During the peak of COVID-19, economists reported “retail is dead,” and to some extent they were right. However, the Houston retail market has proven to be the exception to this trend. Emerging from COVID-19, Houston led the U.S. economy in total retail absorption last year at 2.0 million square feet. In Q1 2022, Houston ranked 4th nationally for retail absorption with 643,861 square feet and an additional 775,943 sf in the pipeline. Houston is a hotbed for retail in the present environment with vacancy ranging from 5% to 8%.
There are three factors contributing to Houston’s retail success:
- Texas’ open-for-business environment during the pandemic spurred companies to open secondary or flagship locations in the state and, more specifically, Houston. The lower cost of doing business along with a business-friendly climate continue to make the state attractive.
- At 652 square miles, Houston is the largest of its peers (in population totals) and a prime candidate for growth in suburban markets, including Katy, Waller, and the “lands” (Pearland, The Woodlands, and Sugar Land).
- The influx of people migrating from outside Texas has created a positive net increase in total population that has continued to enhance the business climate and fuel suburban market growth.
Although the Houston retail market fared well during the pandemic and grew last year, there are still many economic impacts at play in the ever-changing business landscape.
With the Fed scheduled to raise interest rates multiple times before the end of the year, expect to see a shift in the micro and macro economy. From gas prices, soft goods, to food and beverage, consumers are experiencing the ever-increasing pinch of inflationary prices. The wealth gap will likely expand, which will consequently cause discount and luxury retailers alike to increase their presence due to the bifurcated demand.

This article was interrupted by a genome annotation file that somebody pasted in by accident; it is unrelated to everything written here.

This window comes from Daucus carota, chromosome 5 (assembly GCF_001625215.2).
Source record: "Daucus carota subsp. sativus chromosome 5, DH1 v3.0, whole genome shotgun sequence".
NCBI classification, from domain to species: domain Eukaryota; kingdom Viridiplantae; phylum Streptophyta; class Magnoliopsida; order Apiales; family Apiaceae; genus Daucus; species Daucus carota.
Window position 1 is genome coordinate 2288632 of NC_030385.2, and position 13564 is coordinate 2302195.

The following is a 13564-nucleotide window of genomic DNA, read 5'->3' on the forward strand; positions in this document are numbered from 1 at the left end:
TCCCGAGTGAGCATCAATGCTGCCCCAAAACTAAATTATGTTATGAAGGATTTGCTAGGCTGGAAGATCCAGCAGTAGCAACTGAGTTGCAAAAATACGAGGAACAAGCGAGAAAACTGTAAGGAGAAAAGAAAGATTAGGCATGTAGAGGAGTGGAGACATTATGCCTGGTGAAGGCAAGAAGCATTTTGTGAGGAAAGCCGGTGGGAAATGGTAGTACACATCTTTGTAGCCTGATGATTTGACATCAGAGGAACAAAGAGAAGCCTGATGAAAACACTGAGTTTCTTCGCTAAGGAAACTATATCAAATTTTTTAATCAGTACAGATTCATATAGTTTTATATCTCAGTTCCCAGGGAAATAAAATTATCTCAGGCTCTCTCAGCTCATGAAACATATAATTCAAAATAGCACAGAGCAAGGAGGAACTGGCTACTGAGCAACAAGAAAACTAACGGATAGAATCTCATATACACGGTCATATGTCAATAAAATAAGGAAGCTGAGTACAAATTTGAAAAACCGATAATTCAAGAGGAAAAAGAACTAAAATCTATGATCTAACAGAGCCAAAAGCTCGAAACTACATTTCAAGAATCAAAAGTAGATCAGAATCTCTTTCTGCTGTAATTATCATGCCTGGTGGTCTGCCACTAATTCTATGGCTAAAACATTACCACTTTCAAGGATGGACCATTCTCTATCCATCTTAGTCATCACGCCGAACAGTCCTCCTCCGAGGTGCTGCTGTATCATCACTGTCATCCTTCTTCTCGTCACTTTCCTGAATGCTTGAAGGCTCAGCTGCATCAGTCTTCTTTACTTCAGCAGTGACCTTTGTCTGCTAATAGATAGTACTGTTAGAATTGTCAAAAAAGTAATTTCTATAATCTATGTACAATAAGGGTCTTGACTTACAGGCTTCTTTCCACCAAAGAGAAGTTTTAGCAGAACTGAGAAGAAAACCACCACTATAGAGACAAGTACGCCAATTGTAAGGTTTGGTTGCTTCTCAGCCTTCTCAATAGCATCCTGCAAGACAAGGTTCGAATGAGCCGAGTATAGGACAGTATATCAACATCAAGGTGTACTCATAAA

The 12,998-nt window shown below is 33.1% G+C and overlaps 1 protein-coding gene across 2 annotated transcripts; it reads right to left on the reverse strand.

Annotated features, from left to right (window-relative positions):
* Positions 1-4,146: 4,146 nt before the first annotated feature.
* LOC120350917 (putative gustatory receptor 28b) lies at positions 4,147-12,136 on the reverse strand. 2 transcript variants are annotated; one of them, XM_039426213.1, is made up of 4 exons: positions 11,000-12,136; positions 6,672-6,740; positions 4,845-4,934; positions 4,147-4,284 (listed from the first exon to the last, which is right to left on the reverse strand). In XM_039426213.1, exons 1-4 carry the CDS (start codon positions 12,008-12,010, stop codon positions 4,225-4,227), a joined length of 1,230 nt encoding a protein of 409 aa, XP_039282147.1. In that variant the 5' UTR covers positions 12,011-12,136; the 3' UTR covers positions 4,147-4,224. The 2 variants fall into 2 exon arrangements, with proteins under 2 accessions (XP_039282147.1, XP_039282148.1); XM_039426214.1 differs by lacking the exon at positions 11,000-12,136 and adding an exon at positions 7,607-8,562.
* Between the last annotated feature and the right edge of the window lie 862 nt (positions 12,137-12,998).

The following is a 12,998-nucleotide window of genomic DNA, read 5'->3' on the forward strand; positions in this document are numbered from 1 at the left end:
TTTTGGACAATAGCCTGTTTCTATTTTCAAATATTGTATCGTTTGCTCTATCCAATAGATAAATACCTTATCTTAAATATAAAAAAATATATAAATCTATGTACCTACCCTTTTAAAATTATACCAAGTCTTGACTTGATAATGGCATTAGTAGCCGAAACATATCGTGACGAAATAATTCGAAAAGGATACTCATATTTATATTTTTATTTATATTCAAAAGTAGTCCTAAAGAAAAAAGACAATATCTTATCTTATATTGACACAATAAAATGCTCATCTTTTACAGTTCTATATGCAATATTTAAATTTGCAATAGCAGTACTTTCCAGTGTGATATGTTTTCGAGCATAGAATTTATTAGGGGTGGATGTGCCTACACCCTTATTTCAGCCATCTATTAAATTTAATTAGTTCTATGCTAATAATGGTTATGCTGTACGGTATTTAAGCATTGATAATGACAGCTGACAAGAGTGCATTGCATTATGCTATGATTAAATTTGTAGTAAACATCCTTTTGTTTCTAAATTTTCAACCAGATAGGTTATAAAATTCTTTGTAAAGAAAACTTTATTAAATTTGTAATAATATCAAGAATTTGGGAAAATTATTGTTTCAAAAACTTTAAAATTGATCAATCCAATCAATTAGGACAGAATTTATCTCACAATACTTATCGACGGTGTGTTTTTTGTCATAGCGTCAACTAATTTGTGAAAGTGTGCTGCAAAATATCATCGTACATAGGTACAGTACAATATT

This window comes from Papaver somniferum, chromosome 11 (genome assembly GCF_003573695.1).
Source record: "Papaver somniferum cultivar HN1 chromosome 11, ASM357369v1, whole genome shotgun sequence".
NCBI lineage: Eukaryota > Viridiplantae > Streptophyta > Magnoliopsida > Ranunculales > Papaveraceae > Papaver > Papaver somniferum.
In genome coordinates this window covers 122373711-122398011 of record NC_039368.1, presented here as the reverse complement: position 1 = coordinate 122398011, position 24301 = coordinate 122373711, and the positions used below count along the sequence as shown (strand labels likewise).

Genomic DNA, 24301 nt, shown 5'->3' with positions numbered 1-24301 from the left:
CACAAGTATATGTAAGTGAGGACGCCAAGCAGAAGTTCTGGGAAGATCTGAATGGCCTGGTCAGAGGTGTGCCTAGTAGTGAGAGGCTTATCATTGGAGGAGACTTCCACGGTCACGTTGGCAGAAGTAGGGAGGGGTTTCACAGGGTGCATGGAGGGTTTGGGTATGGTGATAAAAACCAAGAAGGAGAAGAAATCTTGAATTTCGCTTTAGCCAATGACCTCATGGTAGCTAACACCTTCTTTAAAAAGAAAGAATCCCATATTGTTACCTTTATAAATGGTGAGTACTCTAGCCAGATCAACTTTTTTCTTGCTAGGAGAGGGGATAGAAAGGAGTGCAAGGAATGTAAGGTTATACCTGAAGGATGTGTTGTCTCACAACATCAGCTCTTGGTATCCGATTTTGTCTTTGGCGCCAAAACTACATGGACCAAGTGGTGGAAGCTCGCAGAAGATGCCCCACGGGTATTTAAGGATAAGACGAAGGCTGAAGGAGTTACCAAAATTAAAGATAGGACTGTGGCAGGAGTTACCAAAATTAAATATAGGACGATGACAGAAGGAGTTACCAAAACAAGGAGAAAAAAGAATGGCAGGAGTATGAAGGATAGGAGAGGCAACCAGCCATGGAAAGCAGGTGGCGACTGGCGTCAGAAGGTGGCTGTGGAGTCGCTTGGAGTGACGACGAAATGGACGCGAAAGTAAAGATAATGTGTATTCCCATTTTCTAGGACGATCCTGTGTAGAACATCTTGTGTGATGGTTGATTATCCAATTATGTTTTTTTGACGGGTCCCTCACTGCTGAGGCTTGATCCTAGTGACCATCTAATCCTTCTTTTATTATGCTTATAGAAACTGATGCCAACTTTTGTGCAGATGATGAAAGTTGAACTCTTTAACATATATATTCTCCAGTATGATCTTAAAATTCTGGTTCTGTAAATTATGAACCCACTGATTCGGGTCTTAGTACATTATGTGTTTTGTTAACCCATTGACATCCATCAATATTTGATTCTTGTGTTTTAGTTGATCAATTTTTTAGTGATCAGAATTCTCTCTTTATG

As people continue to migrate to the state, home builders cannot provide housing units fast enough to meet demand. Consequently, we are advising retail developers to add an additional 10% of square footage to retail projects (provided their parking arrangements can accommodate the addition) due to the growing consumer base.
Finally, adaptive reuse is a trend that is here to stay. Developers are competing for highly desirable land sites and today’s consumer craves a nostalgic experience that can be curated by adaptive reuse. These properties have become in high demand for occupiers and investors alike in a market that historically has been late to the party in comparison to the East Coast and Midwest. However, adaptive reuse does come with its own set of challenges as construction costs keep rising.